I have been asked about my vote to approve the “Devlin Road community” rezoning. My reasons touch on a number of legal realities, land-use policies and impact mitigation (in terms of schools, traffic, etc.), as well as how rezoning approvals in the surrounding area by previous boards made it much more challenging for the current board to deny this rezoning.
First, the legal realities. Virginia law makes it difficult for local boards to deny rezonings when proffers offset school and road impacts and when the proposed development conforms to the county’s current comprehensive plan in terms of density.
The area in question is designated “suburban residential low,” which allows for one to four single-family homes per acre. At 516 homes, the Devlin project falls in the mid-range of the designation. Additionally, the area’s existing zoning, set at the county default of A-1, isn’t compatible with the comp plan designation nor the surrounding uses. Two residential neighborhoods border the proposed development.
The proffers (cash and infrastructure improvements given by the developer to offset the impacts of the development) attached to this project weaken the board’s legal case for denying the application based on those school and road impacts.
Moving forward, we should evaluate the formulas used to determine the amount of proffers that constitute as offsetting the traffic and school impacts. Currently, the formulas are slanted in favor of developers, allowing them to “check a box” even if they haven’t fully mitigated negative impacts to our quality of life.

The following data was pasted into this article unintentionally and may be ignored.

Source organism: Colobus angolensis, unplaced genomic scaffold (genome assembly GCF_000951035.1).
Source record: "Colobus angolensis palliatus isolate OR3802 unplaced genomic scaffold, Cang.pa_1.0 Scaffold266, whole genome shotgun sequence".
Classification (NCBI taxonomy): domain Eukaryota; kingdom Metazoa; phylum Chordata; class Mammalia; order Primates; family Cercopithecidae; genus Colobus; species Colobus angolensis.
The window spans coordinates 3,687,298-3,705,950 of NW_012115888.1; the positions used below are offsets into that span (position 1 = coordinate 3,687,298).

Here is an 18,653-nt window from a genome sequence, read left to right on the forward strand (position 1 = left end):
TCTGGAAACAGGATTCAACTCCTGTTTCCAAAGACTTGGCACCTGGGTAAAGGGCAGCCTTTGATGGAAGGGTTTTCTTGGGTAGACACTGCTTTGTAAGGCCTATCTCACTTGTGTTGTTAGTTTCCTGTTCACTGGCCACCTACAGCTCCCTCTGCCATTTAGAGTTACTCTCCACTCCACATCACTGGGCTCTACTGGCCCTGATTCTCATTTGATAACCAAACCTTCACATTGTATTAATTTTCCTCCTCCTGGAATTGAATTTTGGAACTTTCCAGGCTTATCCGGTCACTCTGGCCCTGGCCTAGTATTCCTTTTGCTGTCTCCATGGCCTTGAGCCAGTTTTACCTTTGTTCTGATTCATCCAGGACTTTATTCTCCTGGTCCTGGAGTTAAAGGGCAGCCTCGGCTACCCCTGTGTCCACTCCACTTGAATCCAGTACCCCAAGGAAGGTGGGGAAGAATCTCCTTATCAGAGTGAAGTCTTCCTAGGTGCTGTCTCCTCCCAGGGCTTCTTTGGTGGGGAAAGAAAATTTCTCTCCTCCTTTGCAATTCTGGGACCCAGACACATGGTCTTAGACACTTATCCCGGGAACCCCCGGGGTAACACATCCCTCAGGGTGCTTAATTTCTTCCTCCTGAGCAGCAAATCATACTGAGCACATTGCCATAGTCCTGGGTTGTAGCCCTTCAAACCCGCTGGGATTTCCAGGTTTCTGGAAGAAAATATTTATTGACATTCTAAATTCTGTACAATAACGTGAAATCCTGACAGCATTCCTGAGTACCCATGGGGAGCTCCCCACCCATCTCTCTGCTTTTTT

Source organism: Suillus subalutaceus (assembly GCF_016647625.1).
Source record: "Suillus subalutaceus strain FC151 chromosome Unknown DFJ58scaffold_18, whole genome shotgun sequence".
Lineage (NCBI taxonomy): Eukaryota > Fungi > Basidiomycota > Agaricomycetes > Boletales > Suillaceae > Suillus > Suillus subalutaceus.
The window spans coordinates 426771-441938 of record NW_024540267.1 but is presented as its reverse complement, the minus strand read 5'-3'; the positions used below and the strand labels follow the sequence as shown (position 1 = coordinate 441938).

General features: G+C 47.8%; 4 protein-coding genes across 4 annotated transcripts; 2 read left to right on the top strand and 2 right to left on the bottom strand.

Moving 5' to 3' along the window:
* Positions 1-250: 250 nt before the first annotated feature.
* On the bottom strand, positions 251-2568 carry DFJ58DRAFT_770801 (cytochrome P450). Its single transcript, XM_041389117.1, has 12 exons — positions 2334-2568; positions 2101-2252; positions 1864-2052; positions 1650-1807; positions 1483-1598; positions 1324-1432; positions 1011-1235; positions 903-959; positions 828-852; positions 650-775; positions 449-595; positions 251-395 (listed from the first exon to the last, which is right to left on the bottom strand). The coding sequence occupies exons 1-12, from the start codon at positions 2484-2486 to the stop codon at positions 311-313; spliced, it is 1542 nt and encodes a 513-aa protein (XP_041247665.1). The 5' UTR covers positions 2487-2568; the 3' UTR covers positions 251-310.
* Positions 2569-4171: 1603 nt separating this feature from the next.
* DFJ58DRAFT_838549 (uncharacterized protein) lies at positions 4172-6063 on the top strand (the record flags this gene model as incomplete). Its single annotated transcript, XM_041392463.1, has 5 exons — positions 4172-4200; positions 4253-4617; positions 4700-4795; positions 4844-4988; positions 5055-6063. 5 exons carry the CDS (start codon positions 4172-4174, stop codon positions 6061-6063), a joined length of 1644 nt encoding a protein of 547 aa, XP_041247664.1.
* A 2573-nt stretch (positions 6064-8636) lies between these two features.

We also need to address stormwater mitigation rules, as I mentioned in my questions during the board meeting. Currently, clear-cutting land either does not trigger stormwater management requirements, or significantly decreases the standards by which the developer has to install stormwater management systems during construction.
Currently, clear-cutting land does not trigger stormwater management requirements.
That being said, unlike some other unpopular developments passed by the previous board, such as Ray’s Regarde, which is planned for an area of Woodbridge east of Interstate 95, a combination of planned new schools and road improvements -- along with staggered development -- will put infrastructure in place ahead of the growth in the Devlin community.
The realignment of the intersection at Balls Ford Road and Va. 234, which has been funded as part of the Interstate 66 project, is moving forward, and the pace of adding new homes is contingent on completion of the Devlin Road widening.
In some cases, the developer will be prohibited from building entire phases of the Devlin community project unless certain road improvements are finished. This is baked into the proffers and is legally binding.
Additionally, the development will take at least 10 years to reach full buildout; on average, 50 homes will be added per year once construction begins. I feel this incremental approach, along with the school division’s existing capital improvements program and proffered school funding, will allow area schools to accommodate new students generated by this project.
We also heard from neighbors who are understandably upset by ongoing flooding that was only made worse when the landowner clear-cut the property. They worry about what will happen once construction begins and impervious surfaces are added.
The good news is that though the rezoning is approved, the developers will need to work with the county’s development services officials to ensure they meet any number of regulations, to include stormwater management that should alleviate flooding.
I realize that none of this will make the development popular, but I feel that the public deserves answers and insight.
Additionally, I’d like to see Devlin Road become a call to action: Let’s fix the loopholes in the county comprehensive plan, zoning ordinances and state laws that tie our hands at the local level.
I will be sharing my thoughts on this soon as well as seeking your ideas. It will take grassroots action to rebalance the scales so that local communities have a greater say in land use.
The writer is the Prince William County supervisor representing the Occoquan District.